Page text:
Operating Under the Influence of Marijuana after the Passage of Marijuana Legalization: Know Your Rights
With the passage of Massachusetts 2016 Ballot Question 4 it’s expected that police will make more arrests for operating under the influence of marijuana because more arrests for this charge have occurred in other states after passing their own marijuana legalization laws.
It is important to know when you can be lawfully stopped. Police can stop your vehicle if they have a reasonable suspicion that you have committed a driving infraction. A reasonable suspicion is a small amount of evidence. It requires more than a hunch, but less than probable cause. It’s also important to know that police can run your plates for no reason whatsoever, and when doing so can access any past criminal record that you may have and take that into unmentioned consideration as a basis to stop you.
After a stop, police can order you out of your vehicle if they have a reasonable suspicion that you may be under the influence of a drug (or alcohol). An odor of drugs or alcohol, bloodshot/glassy eyes, slurred or delayed speech, and delayed reactions are common components of the reasonable suspicion calculus.
If a police officer believes that there is a reasonable suspicion that you are under the influence he or she can order you out of your vehicle to perform field sobriety tests. There is no penalty for refusing these tests (the same is not true with a breath test taken at the police station after an arrest for operating under the influence of alcohol). You have a right to refuse to do them. You do not need to provide an explanation as to why. You can still be arrested if you refuse, but a refusal to do the field tests will leave the Commonwealth with less evidence if you are ultimately arrested and charged. Police will make you think you have to do field tests. You do not. They will tell you that you have to do them. You do not. They will not tell you (and are not legally required to tell you) that you have a right to refuse to do them, that they will be the sole judge of whether you pass or fail, and that you may be arrested after doing them. My advice is to always refuse to do the field sobriety tests.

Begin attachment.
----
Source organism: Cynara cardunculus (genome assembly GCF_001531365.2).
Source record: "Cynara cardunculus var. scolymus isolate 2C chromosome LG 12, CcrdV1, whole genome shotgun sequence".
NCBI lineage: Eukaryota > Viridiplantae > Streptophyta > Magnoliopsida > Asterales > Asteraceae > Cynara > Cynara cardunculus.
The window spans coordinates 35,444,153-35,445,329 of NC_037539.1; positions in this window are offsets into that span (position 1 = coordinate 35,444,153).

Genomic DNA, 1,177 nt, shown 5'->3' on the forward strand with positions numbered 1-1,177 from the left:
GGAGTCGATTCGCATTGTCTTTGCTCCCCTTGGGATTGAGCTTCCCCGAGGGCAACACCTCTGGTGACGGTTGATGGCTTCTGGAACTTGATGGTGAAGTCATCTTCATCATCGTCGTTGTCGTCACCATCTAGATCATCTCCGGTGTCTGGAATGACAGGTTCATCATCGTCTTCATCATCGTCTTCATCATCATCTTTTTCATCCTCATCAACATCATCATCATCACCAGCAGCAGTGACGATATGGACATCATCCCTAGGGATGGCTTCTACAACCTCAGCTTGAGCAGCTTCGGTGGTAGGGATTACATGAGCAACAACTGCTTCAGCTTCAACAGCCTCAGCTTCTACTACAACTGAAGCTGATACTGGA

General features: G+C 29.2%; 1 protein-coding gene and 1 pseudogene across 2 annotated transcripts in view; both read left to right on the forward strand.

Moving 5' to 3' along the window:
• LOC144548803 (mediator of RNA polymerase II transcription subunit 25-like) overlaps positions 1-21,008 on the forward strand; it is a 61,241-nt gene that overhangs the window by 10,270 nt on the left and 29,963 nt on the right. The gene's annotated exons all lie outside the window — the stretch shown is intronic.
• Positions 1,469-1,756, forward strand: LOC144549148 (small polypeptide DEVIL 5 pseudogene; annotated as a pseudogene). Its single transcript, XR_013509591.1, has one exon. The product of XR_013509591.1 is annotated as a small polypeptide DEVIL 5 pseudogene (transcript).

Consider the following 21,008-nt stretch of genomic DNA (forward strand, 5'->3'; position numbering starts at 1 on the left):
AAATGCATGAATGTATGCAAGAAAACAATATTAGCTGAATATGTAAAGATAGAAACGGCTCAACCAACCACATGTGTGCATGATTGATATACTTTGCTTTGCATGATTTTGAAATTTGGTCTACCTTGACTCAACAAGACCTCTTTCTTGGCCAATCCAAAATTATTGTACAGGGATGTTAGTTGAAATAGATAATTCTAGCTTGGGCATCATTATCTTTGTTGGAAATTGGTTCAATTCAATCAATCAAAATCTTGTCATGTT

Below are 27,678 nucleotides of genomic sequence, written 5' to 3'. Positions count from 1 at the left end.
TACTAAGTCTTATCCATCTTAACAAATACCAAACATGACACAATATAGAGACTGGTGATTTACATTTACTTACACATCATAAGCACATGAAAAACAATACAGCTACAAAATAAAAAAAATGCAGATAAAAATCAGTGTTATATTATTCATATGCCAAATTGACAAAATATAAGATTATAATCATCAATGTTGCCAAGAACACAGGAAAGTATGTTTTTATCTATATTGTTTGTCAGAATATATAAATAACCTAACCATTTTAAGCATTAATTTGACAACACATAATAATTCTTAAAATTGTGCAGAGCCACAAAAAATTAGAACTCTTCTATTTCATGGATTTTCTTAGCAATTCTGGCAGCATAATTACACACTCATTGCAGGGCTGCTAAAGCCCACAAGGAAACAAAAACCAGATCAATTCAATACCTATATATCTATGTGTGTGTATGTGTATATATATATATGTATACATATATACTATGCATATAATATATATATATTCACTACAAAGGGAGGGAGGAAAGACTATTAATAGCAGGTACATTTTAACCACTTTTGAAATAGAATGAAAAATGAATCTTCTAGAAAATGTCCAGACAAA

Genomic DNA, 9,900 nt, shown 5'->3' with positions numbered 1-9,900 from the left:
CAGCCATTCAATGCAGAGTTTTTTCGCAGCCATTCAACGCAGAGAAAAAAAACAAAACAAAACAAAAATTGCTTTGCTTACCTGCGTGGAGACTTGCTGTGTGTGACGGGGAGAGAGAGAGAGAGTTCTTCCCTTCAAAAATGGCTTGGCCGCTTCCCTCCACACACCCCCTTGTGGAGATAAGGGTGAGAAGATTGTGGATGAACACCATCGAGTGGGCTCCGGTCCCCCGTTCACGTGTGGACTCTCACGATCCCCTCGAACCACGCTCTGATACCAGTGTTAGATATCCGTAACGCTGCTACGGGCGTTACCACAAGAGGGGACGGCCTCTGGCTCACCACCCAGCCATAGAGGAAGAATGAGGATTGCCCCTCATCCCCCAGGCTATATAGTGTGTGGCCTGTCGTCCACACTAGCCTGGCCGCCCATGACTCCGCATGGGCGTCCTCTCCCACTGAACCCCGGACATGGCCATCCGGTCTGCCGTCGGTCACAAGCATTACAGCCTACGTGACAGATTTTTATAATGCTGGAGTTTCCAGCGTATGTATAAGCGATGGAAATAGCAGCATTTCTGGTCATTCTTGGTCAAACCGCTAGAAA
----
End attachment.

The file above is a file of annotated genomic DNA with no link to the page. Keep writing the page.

There is no breath test for operating under the influence of marijuana, but as legalization laws pass there is a race to create such a test. The current absence of a breath test for marijuana does not mean that you do not have to worry about losing your license if charged with operating under the influence of marijuana (or any other drug). Police can and frequently do petition the RMV to suspend the licenses of people who have been charged with operating under the influence of marijuana (as well as other drugs and liquor) under Massachusetts General Laws Chapter 90 Section 22(a) for “immediate threat”. The RMV has a very low standard of proof to find that a person constitutes an immediate threat and are not bound to what happens in the criminal case. The immediate threat suspension is indefinite and is independent of the court suspension. The driver loses license until RMV or the Board of Appeals or a Superior Court judge says driver is no longer a threat. It’s possible, depending on the circumstances, to get the license reinstated once the case is disposed. Sometimes hearings officers will deny the return of the license and make the driver do a safe driver’s course, a substance abuse evaluation or provide proof of clean drug/alcohol tests before reconsideration. It is important to have legal counsel at these hearings.
It’s important to know your rights. Keep in mind an arrest is not a conviction. If you are arrested you need an experienced Northampton criminal defense attorney who stays on top of the changes in the law, who will fight and help you figure out what’s best for you. Immediately contact the Law Offices of Jesse Adams.